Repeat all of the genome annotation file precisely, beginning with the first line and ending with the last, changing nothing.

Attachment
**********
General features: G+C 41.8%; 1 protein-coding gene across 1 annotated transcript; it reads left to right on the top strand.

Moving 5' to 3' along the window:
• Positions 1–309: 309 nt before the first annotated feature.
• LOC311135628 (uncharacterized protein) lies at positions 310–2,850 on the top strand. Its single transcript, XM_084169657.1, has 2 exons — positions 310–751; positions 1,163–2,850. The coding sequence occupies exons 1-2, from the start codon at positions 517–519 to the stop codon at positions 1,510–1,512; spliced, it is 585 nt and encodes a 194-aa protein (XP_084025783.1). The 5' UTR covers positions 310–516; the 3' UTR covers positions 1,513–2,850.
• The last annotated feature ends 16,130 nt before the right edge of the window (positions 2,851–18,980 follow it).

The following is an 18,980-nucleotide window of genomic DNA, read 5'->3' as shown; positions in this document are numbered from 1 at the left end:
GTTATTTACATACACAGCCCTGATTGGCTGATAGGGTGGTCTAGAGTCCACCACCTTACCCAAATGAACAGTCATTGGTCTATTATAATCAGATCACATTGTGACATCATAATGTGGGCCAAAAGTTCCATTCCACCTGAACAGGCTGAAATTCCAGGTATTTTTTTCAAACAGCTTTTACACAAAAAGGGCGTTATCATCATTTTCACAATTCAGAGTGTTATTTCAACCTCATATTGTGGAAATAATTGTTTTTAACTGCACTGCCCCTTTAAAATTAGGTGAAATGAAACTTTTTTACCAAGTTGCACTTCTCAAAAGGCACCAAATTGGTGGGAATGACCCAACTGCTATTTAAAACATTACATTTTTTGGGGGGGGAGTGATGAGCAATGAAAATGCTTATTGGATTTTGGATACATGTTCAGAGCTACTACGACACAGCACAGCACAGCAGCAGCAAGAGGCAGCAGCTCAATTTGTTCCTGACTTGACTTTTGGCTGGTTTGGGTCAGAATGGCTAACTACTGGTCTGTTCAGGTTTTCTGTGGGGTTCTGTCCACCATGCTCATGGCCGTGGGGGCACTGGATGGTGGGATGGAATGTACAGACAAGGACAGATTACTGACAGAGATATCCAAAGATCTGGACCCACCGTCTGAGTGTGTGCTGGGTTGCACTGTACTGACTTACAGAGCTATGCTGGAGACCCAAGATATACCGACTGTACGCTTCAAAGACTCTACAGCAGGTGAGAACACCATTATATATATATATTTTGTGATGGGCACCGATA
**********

General features: G+C 41.8%; 1 protein-coding gene across 1 annotated transcript; it reads left to right on the top strand.

Moving 5' to 3' along the window:
• Positions 1–309: 309 nt before the first annotated feature.
• LOC311135628 (uncharacterized protein) lies at positions 310–2,850 on the top strand. Its single transcript, XM_084169657.1, has 2 exons — positions 310–751; positions 1,163–2,850. The coding sequence occupies exons 1-2, from the start codon at positions 517–519 to the stop codon at positions 1,510–1,512; spliced, it is 585 nt and encodes a 194-aa protein (XP_084025783.1). The 5' UTR covers positions 310–516; the 3' UTR covers positions 1,513–2,850.
• The last annotated feature ends 16,130 nt before the right edge of the window (positions 2,851–18,980 follow it).

The following is an 18,980-nucleotide window of genomic DNA, read 5'->3' as shown; positions in this document are numbered from 1 at the left end:
GTTATTTACATACACAGCCCTGATTGGCTGATAGGGTGGTCTAGAGTCCACCACCTTACCCAAATGAACAGTCATTGGTCTATTATAATCAGATCACATTGTGACATCATAATGTGGGCCAAAAGTTCCATTCCACCTGAACAGGCTGAAATTCCAGGTATTTTTTTCAAACAGCTTTTACACAAAAAGGGCGTTATCATCATTTTCACAATTCAGAGTGTTATTTCAACCTCATATTGTGGAAATAATTGTTTTTAACTGCACTGCCCCTTTAAAATTAGGTGAAATGAAACTTTTTTACCAAGTTGCACTTCTCAAAAGGCACCAAATTGGTGGGAATGACCCAACTGCTATTTAAAACATTACATTTTTTGGGGGGGGAGTGATGAGCAATGAAAATGCTTATTGGATTTTGGATACATGTTCAGAGCTACTACGACACAGCACAGCACAGCAGCAGCAAGAGGCAGCAGCTCAATTTGTTCCTGACTTGACTTTTGGCTGGTTTGGGTCAGAATGGCTAACTACTGGTCTGTTCAGGTTTTCTGTGGGGTTCTGTCCACCATGCTCATGGCCGTGGGGGCACTGGATGGTGGGATGGAATGTACAGACAAGGACAGATTACTGACAGAGATATCCAAAGATCTGGACCCACCGTCTGAGTGTGTGCTGGGTTGCACTGTACTGACTTACAGAGCTATGCTGGAGACCCAAGATATACCGACTGTACGCTTCAAAGACTCTACAGCAGGTGAGAACACCATTATATATATATATTTTGTGATGGGCACCGATA